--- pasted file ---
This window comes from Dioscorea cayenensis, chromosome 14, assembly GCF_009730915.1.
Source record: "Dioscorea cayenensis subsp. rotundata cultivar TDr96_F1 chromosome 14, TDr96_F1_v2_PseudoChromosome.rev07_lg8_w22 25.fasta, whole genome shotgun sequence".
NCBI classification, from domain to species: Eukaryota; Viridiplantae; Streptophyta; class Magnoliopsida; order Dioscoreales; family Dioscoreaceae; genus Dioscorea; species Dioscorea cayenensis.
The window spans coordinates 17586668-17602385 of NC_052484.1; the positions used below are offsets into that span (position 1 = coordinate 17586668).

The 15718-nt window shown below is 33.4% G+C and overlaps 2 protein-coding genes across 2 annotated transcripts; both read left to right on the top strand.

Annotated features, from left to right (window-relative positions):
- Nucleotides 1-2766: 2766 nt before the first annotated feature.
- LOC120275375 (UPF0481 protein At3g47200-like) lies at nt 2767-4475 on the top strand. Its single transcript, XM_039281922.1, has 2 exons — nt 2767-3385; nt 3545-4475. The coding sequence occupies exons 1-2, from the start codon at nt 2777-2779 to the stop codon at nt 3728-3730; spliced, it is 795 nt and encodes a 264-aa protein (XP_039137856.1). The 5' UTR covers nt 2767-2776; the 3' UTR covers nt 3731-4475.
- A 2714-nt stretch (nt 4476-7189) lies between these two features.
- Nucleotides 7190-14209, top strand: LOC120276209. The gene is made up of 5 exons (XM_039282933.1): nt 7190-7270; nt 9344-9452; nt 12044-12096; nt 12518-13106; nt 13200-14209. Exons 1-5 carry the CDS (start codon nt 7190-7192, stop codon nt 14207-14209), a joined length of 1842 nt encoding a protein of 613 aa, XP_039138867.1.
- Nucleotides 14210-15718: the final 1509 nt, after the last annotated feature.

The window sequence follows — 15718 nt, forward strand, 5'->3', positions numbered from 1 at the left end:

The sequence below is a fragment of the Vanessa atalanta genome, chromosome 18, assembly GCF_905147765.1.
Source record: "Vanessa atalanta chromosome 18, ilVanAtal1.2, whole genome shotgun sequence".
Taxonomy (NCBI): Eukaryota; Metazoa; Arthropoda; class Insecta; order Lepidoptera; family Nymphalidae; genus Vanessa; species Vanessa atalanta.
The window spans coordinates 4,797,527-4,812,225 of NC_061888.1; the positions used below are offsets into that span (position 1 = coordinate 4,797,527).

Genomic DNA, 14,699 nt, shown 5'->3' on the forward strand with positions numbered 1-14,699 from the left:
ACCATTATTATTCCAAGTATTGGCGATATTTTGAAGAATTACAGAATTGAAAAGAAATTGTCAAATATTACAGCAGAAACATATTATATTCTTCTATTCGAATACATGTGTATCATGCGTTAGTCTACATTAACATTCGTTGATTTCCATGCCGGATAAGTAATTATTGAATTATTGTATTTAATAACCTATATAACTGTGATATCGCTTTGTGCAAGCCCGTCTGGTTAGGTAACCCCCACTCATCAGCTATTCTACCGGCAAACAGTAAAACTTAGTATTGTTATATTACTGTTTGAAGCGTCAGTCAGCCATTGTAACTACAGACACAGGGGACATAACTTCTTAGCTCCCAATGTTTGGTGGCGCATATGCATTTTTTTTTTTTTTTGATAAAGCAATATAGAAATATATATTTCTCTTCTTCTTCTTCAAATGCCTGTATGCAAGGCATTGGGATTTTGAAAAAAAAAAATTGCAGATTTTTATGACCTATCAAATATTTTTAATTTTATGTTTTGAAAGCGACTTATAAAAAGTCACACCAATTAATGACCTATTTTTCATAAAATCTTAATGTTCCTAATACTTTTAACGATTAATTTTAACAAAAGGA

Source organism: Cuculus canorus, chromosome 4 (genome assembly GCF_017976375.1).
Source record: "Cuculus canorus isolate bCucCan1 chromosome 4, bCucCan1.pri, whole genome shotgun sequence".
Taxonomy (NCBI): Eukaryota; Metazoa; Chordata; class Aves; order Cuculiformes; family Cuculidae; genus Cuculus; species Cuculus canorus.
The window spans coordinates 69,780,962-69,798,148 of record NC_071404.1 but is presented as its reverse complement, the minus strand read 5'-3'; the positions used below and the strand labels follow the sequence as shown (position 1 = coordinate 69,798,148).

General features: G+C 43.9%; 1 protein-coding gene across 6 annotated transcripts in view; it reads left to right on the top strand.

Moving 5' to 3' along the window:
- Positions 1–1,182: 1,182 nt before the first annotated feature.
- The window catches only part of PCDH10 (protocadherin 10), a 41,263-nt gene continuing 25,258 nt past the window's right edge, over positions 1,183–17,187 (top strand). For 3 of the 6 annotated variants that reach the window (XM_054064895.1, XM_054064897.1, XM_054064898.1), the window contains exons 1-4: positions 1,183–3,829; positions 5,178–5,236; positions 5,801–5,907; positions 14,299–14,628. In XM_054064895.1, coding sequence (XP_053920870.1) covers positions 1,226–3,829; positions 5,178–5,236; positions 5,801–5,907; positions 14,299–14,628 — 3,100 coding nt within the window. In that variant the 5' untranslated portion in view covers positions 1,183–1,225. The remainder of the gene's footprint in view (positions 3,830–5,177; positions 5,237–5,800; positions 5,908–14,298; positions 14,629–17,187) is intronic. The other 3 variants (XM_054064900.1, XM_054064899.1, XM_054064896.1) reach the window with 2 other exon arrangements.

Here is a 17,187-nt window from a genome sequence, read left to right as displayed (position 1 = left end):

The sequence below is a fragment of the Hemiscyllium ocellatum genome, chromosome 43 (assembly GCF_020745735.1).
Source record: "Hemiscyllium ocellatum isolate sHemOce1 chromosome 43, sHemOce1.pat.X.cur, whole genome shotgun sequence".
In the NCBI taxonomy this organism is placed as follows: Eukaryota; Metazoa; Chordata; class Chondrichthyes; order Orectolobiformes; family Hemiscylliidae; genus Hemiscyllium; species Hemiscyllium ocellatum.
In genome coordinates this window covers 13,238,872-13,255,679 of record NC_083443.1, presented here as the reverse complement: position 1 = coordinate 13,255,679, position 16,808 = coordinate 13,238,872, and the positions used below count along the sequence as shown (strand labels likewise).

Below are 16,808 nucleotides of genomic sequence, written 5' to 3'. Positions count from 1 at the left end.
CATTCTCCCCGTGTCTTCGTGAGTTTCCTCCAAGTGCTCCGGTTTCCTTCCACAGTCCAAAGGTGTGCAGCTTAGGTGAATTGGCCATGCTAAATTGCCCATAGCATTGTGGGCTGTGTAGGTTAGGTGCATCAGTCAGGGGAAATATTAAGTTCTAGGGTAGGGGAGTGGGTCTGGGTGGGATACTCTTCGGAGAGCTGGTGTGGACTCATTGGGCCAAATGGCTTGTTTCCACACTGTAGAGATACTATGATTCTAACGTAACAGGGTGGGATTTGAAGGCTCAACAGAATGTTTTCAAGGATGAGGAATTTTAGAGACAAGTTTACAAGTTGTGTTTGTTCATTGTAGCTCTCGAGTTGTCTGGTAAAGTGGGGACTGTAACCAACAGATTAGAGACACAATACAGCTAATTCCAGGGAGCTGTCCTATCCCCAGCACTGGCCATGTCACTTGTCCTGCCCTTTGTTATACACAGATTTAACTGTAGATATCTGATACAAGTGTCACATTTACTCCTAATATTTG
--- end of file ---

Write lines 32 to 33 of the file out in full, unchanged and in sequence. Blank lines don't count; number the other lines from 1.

Below are 16,808 nucleotides of genomic sequence, written 5' to 3'. Positions count from 1 at the left end.
CATTCTCCCCGTGTCTTCGTGAGTTTCCTCCAAGTGCTCCGGTTTCCTTCCACAGTCCAAAGGTGTGCAGCTTAGGTGAATTGGCCATGCTAAATTGCCCATAGCATTGTGGGCTGTGTAGGTTAGGTGCATCAGTCAGGGGAAATATTAAGTTCTAGGGTAGGGGAGTGGGTCTGGGTGGGATACTCTTCGGAGAGCTGGTGTGGACTCATTGGGCCAAATGGCTTGTTTCCACACTGTAGAGATACTATGATTCTAACGTAACAGGGTGGGATTTGAAGGCTCAACAGAATGTTTTCAAGGATGAGGAATTTTAGAGACAAGTTTACAAGTTGTGTTTGTTCATTGTAGCTCTCGAGTTGTCTGGTAAAGTGGGGACTGTAACCAACAGATTAGAGACACAATACAGCTAATTCCAGGGAGCTGTCCTATCCCCAGCACTGGCCATGTCACTTGTCCTGCCCTTTGTTATACACAGATTTAACTGTAGATATCTGATACAAGTGTCACATTTACTCCTAATATTTG